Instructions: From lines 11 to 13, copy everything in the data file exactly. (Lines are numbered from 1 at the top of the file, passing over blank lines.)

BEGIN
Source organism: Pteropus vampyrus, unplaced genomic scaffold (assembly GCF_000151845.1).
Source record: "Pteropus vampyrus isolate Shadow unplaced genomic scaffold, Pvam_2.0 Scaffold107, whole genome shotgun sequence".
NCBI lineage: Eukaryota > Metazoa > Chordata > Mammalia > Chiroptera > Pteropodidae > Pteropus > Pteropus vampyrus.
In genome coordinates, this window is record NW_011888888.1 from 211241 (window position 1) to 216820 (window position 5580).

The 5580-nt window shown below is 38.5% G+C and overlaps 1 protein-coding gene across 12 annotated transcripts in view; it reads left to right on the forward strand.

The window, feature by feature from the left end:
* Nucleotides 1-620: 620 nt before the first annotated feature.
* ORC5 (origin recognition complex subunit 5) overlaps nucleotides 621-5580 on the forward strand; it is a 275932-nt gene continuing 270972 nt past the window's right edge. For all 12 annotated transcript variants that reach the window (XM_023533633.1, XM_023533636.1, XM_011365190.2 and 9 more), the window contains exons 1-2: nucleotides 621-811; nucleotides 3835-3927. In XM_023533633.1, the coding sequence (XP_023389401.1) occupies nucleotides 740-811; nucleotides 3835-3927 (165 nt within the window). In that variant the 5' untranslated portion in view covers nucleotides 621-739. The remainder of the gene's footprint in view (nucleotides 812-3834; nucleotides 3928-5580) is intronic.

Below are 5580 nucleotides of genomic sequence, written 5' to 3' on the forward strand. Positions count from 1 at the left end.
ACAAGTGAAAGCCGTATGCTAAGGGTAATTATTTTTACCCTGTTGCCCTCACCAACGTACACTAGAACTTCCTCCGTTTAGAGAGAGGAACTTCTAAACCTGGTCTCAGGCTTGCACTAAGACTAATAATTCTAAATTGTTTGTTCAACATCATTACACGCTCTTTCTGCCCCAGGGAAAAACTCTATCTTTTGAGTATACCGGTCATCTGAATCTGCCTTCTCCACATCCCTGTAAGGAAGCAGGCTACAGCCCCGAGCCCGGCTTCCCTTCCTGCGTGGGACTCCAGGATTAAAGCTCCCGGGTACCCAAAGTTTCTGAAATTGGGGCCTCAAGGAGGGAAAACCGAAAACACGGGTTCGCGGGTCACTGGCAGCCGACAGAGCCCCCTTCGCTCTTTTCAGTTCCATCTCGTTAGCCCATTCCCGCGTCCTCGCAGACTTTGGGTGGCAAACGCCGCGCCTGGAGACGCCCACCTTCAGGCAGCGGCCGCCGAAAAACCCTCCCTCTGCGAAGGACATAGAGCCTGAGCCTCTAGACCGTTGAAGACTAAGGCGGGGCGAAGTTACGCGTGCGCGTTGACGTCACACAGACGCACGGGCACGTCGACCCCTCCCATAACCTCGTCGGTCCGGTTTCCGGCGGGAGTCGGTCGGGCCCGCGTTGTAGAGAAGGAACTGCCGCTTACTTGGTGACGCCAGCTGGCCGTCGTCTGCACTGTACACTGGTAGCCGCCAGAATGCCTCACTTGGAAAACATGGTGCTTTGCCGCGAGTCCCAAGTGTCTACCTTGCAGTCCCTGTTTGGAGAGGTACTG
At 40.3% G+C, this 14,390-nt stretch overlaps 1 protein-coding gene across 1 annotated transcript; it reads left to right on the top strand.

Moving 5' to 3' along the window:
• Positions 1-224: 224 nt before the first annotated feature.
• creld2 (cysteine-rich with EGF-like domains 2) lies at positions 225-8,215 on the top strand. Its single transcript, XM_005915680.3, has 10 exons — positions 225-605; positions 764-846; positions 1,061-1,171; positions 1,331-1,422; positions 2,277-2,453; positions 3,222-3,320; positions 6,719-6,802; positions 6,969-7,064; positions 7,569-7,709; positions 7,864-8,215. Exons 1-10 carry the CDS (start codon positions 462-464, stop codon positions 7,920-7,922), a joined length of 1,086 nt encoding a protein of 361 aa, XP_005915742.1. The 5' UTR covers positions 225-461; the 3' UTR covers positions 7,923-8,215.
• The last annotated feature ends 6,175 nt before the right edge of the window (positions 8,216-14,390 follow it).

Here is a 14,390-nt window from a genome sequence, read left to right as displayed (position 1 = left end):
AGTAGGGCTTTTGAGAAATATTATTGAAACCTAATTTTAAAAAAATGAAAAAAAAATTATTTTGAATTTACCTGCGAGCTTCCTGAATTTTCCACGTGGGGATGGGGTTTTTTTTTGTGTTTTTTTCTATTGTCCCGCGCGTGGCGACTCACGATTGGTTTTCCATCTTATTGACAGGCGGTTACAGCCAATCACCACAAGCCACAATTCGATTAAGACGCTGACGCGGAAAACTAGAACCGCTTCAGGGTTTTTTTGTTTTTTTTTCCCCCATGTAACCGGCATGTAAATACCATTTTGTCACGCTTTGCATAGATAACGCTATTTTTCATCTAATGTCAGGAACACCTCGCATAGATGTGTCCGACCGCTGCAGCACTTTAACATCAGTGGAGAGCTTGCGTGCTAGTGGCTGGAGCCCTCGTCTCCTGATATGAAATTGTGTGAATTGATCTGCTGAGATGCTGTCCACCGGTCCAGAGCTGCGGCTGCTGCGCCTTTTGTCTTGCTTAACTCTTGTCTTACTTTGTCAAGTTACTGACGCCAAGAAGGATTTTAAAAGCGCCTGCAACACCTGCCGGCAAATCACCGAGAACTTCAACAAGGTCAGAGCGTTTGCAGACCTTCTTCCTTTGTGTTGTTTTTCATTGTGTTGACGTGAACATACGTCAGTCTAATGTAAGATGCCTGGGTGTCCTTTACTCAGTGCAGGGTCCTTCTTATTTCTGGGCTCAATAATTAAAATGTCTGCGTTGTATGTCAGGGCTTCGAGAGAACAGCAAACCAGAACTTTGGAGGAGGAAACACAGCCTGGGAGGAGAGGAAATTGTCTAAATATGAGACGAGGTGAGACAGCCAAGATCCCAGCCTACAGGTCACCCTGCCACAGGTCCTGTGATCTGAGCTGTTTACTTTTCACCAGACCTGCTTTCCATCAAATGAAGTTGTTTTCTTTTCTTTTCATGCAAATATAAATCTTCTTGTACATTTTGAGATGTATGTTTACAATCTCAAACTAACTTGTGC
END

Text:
At 40.3% G+C, this 14,390-nt stretch overlaps 1 protein-coding gene across 1 annotated transcript; it reads left to right on the top strand.

Moving 5' to 3' along the window:
• Positions 1-224: 224 nt before the first annotated feature.